NBC — home to the hit family drama “This Is Us,” and the network that aired one season of “A.D.: The Bible Continues” — has chosen “Jesus Christ Superstar” as its next live TV musical, to air on Easter Sunday, April 1, 2018.
Staged on Broadway in 1971, “Superstar” follows NBC’s other live musical events, including adaptations of “The Sound of Music,” “Peter Pan,” “The Wiz” and “Hairspray.”
Original show creators Andrew Lloyd Webber and Tim Rice are executive producers for the event, and will oversee any new music or lyrics for the NBC vision. The other executive producers — Mark Platt (“La La Land”), Craig Zadan and Neil Meron — are also veterans of musical productions.
“As we continue to expand the profile of our live musicals, we are thrilled to be partnering with Andrew Lloyd Webber and Tim Rice to bring a new live staging of the iconic ‘Jesus Christ Superstar’ to NBC,” said Robert Greenblatt, chairman of NBC Entertainment. “Casting has just begun, but we want to fill out this classic show with as many recording artists as possible to give proper voice to what is the original rock opera score.”
The choice of “Superstar” follows Fox’s Palm Sunday, 2016, presentation of Tyler Perry’s “The Passion.” The live event was based on a Dutch production chronicling the last hours of Christ’s life, staged in New Orleans and featuring a panoply of pop-music performers.
Apparently NBC is also on the hunt for authentic music stars to fill out the cast.
For those too young to remember “Superstar,” it’s a rock-musical take on the last week leading up to the Crucifixion, largely from Judas’ perspective (or at least the perspective assigned to him in this version of the Passion narrative).
Most people who know “Superstar” have either heard the original cast album or seen the 1973 film version, starring Ted Neeley as Jesus, and Yvonne Elliman as Mary Magdalene. But at its heart, it’s still a stage show.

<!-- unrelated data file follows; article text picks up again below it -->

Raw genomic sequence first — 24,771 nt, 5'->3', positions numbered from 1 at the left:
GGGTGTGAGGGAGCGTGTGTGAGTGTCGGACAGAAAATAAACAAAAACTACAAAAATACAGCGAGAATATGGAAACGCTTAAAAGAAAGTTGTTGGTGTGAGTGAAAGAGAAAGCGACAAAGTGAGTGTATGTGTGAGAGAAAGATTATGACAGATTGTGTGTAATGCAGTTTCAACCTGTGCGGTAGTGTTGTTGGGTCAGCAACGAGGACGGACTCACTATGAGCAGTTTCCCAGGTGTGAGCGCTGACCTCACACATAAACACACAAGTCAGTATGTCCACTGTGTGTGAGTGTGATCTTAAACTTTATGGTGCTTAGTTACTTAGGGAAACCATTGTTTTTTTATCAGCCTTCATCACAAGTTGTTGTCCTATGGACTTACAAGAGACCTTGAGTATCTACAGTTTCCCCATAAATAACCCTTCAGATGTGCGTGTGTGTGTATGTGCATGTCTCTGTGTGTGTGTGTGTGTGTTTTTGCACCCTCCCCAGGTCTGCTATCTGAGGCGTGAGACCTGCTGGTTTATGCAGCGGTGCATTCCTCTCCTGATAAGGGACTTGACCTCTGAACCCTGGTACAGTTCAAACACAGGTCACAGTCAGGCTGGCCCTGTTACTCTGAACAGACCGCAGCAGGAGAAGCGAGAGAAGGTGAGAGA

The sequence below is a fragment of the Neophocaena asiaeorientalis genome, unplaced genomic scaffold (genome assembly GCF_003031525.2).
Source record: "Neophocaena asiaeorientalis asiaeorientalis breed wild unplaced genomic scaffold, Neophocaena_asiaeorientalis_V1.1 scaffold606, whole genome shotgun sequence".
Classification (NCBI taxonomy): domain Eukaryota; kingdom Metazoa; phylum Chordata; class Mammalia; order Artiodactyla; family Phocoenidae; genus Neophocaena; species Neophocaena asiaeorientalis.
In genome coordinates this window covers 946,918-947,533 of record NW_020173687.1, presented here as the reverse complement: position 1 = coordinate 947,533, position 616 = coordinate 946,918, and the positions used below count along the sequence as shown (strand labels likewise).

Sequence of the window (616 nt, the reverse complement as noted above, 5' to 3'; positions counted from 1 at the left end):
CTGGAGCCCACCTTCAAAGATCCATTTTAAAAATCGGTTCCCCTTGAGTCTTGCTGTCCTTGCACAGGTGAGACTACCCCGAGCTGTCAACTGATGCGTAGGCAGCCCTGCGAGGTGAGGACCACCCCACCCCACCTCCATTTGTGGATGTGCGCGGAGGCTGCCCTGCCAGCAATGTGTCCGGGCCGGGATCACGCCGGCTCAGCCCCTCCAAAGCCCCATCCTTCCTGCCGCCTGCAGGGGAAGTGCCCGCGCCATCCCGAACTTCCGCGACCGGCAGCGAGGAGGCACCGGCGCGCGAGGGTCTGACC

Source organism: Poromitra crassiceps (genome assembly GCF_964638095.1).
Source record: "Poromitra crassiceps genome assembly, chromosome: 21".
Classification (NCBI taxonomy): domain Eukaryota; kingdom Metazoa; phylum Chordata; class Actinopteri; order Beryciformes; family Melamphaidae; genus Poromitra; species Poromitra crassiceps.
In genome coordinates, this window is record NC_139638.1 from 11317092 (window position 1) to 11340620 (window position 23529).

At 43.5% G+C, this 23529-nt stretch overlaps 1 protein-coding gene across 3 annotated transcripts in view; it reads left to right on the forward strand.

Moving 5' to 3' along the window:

Also from Variety:
The musical first opened at the Mark Hellinger Theatre on Broadway in 1971 and starred Jeff Fenholt as Jesus and Ben Vereen as Judas, and was nominated for five Tony Awards that year. Prior to making its way to the stage, the musical was originally conceived as a concept album that hit no. 1 on the Billboard charts. Since then, the show has been performed in nearly 20 countries and translated into 18 different languages. In the 46 years since its debut, “Jesus Christ Superstar” has been revived many times, including Tony-nominated runs in 2000 and 2012.
From a Catholic perspective, “Superstar” is not good catechesis, but then, why would anyone expect a 1970s rock musical to be that, anyway? But it is an engaging, very human portrayal of Christ, and many folks — myself included — have found it spiritually uplifting and effective.
NBC’s version could be great, or awful, or somewhere in between, but throwing up a few prayers starting now can’t hurt.
Many Christians have decried “Jesus Christ Superstar,” but the Vatican did approve a version for pilgrims back in 1999.
From the U.K. Guardian:
Gerald O’Collins, a professor of theology at Gregorian university in Rome, said that accusations that the musical demeaned or trivialised Jesus were misplaced. “Christians have been depicting Him on stage since the passion plays of the middle ages,” he said. “This is no different.”
Here’s a peek at Ted Neeley’s performance:
Here’s Elliman, with Mary Magdalene’s signature song:
And Carl Anderson, as Judas, singing the musical’s signature song:
And here’s the entire 1973 movie, filmed in Israel (it’s not a great quality video; for better, grab it off Amazon Prime):
Image: Original Broadway logo
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